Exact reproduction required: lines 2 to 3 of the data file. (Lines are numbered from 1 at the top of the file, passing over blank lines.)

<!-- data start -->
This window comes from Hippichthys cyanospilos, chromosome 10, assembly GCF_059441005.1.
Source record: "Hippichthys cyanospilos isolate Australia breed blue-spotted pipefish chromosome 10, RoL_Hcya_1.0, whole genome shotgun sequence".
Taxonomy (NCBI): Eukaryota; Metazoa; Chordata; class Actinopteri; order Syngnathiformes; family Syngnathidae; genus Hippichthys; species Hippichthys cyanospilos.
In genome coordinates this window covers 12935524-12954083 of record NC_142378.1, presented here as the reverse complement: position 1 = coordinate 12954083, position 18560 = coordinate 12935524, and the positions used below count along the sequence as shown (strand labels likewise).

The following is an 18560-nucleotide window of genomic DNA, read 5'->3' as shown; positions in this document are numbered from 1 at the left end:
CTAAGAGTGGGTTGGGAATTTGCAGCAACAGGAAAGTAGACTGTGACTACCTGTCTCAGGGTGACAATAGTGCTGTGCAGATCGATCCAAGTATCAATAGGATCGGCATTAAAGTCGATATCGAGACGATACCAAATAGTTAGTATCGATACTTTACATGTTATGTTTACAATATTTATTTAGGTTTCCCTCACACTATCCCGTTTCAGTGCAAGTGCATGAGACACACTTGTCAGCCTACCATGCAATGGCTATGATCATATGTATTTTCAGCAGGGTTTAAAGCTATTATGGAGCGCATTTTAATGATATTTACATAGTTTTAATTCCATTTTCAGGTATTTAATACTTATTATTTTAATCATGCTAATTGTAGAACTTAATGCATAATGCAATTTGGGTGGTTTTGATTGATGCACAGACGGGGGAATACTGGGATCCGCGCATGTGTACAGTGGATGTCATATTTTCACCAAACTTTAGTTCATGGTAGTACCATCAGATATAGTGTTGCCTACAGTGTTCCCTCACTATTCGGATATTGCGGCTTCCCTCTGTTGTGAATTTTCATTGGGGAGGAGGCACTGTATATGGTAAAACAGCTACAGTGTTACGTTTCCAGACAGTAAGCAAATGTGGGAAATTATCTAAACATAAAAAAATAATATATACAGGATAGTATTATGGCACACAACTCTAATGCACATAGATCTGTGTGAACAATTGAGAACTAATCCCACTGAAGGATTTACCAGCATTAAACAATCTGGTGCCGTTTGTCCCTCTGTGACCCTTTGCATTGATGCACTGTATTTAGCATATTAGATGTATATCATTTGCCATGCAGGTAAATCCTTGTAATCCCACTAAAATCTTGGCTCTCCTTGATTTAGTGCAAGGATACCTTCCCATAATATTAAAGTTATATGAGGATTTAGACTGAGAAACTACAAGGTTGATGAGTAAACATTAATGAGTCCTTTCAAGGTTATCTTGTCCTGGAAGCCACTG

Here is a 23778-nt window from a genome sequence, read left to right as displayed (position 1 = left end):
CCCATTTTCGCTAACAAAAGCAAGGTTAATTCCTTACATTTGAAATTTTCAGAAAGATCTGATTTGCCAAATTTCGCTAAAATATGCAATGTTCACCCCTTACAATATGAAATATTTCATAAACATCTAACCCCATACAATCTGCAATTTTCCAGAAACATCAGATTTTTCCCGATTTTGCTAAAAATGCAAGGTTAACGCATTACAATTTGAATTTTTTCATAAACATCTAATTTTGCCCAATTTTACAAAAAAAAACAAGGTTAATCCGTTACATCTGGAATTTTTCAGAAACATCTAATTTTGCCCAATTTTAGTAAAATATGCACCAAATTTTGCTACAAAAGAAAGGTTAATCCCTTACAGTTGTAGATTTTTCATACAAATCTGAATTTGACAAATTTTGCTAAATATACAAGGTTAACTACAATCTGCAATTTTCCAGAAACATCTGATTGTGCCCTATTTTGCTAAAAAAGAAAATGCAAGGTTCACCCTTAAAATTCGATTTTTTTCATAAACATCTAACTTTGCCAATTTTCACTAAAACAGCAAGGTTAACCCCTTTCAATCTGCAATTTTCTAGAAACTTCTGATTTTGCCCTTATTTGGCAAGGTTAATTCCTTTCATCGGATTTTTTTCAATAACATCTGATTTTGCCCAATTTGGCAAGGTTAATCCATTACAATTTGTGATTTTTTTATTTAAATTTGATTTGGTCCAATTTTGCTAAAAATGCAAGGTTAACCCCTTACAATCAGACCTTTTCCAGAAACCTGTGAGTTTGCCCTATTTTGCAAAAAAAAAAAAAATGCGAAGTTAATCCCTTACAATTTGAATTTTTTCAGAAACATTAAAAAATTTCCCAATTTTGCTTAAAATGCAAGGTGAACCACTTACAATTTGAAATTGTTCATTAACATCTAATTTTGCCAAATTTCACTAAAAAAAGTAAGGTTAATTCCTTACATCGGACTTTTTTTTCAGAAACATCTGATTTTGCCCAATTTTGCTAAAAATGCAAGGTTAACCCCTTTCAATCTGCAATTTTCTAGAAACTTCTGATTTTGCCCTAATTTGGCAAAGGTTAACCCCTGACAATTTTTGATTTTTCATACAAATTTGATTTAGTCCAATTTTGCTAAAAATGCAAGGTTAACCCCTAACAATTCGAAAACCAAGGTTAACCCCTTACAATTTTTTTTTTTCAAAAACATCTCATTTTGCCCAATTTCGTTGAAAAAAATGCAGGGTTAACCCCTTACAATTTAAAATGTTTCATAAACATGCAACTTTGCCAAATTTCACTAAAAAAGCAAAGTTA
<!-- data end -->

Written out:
Source record: "Hippichthys cyanospilos isolate Australia breed blue-spotted pipefish chromosome 10, RoL_Hcya_1.0, whole genome shotgun sequence".
Taxonomy (NCBI): Eukaryota; Metazoa; Chordata; class Actinopteri; order Syngnathiformes; family Syngnathidae; genus Hippichthys; species Hippichthys cyanospilos.